In both While the City Sleeps and The Blue Gardenia, director Fritz Lang overextends himself by packing too many contrasting genres into seemingly strait-forward material. While the City Sleeps uses a serial killer plot-line, but adds in scenes of bland melodrama about the love lives of the newspapermen attempting to break the story. Furthermore there’s a juvenile competition by these same men to see who can win over the boss with such a scoop in order to get a prime promotion, all framed by a truly disturbing psycho killing young, beautiful women. The NYC setting means nothing to Lang’s expose’ of compromised ethics (even though the ethics aren’t that compromised), except to make the story-line seem grander and more sustainable. But these characters haphazardly run into each other, ideas, and successes, making the whole affair a jumbled mess of danger, comedy, and anticlimactic suspense scenes. Lang is best when he’s focused on one genre, specifically Film Noir, where he can unleash the furies of rage, angst, and familial disconnect through clear cut genre traits, undermining them through morally ambiguous characters (see The Big Heat). While the City Sleeps bases it’s whole existence on the sensationalism of a killer, yet Lang doesn’t match the man’s cruel tactics with any sense of character. He’s just a story to these boring characters, too caught up in their own problems to recognize the true brutality at work. Lang’s look at breakdowns in psychology remain his most interesting projects, showcasing the director’s need to explore the dark corners of madmen and murderers. While the City Sleeps settles for uninteresting hack jobs.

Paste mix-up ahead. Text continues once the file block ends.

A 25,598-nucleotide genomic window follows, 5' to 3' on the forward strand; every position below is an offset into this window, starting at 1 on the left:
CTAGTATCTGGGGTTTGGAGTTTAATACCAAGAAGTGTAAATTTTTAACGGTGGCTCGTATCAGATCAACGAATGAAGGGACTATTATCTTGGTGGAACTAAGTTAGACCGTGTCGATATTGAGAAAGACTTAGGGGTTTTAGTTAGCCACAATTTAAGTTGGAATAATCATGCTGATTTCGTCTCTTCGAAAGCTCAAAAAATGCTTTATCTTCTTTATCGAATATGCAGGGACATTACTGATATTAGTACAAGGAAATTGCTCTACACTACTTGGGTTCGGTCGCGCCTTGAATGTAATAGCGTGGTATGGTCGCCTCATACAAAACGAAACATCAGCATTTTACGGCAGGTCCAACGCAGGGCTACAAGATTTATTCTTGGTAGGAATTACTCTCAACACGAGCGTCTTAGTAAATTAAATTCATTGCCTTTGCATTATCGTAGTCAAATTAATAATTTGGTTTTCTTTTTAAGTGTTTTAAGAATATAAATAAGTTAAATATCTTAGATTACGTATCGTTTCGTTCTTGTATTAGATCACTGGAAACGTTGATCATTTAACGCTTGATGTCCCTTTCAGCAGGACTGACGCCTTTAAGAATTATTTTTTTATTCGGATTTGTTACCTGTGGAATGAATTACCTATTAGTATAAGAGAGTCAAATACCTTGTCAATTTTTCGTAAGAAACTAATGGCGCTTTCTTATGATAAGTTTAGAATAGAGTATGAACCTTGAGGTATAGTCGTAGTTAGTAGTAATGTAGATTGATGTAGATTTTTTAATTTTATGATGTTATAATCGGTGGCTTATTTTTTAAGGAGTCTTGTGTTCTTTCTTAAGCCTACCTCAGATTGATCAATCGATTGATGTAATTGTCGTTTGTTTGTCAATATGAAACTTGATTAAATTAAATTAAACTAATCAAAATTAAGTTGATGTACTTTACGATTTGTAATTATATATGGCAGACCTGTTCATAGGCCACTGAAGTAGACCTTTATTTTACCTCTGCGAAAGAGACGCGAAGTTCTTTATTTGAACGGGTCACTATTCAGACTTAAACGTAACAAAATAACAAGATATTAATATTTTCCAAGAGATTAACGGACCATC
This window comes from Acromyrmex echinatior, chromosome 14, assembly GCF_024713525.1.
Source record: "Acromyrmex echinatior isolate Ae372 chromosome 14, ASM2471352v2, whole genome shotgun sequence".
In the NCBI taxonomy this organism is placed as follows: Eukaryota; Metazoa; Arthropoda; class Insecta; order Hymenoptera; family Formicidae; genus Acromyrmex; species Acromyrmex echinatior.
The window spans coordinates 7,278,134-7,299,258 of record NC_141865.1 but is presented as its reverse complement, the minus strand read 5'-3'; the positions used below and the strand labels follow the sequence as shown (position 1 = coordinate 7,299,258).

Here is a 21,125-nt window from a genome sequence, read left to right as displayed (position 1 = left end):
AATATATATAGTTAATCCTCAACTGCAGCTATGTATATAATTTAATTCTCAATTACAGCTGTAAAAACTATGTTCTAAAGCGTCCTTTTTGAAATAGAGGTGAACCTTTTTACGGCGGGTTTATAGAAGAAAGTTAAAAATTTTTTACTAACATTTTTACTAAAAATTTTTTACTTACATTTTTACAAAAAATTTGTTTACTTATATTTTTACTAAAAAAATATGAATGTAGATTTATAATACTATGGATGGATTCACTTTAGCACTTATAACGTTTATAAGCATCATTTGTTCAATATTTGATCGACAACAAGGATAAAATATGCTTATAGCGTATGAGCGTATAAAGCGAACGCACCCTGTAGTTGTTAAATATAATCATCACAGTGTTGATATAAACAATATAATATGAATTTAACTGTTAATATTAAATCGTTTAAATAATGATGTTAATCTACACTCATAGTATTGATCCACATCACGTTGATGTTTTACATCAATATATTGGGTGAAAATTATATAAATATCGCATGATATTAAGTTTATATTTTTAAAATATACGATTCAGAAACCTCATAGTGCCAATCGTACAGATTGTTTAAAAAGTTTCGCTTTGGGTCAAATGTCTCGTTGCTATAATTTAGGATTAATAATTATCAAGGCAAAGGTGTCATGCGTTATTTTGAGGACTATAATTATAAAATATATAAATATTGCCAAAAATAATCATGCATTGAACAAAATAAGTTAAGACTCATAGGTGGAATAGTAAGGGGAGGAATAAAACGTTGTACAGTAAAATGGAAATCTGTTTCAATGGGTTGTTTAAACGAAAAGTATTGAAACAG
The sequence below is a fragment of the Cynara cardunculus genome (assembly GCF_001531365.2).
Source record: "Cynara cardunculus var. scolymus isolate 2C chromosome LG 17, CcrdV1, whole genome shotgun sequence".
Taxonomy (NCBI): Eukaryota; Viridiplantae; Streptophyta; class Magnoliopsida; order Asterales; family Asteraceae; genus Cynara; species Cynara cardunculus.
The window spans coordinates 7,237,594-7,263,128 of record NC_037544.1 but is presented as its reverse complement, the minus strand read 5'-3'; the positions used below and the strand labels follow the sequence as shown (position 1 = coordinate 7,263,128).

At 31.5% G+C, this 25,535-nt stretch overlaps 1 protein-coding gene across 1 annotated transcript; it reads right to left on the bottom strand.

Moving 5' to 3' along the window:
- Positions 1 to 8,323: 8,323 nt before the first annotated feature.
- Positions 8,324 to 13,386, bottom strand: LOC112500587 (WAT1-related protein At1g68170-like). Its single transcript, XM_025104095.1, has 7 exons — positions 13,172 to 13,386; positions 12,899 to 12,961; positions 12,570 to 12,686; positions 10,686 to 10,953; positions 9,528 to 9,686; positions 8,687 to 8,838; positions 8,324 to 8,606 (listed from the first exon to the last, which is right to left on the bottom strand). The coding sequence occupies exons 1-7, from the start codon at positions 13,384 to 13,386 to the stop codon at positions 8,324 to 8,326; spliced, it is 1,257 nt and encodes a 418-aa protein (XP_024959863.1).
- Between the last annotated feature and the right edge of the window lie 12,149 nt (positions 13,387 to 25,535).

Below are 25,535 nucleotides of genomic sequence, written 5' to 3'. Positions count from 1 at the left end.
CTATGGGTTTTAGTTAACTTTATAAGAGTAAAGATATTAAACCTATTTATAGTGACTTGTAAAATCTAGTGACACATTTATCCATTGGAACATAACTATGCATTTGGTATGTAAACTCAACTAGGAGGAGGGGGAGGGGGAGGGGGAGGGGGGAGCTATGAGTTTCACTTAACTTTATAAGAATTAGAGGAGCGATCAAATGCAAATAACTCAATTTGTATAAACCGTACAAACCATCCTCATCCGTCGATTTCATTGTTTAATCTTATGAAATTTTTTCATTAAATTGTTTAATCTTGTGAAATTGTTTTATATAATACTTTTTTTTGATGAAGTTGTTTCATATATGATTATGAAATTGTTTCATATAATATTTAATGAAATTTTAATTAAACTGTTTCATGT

A solid Noir with all the dark and shadowy trimmings, but surprisingly timid compared to the Lang masterpieces of the same era. The Blue Gardenia takes a romantic, softer and in turn more forgettable look at guilt and trauma than Woman in the Window or Lang’s best film, The Big Heat. Maybe if Raymond Burr’s character had been dirtier, a real creep to Ann Baxter’s woman in distress, the situation would have gathered more steam. Instead he’s just a liquored up fool looking for a kiss, so his demise is regular and uninspired. Baxter’s moral conundrum that follows never really reaches meltdown status so her melodramatic turns respectively come off safe. One brilliant scene in Richard Conte’s ace newspaperman’s office does signify the danger Lang’s so good at achieving through mise-en-scene. The Blue Gardenia offers a tight, well planned coup of an ending, but leaves little else to be desired in terms of complexity through genre or character.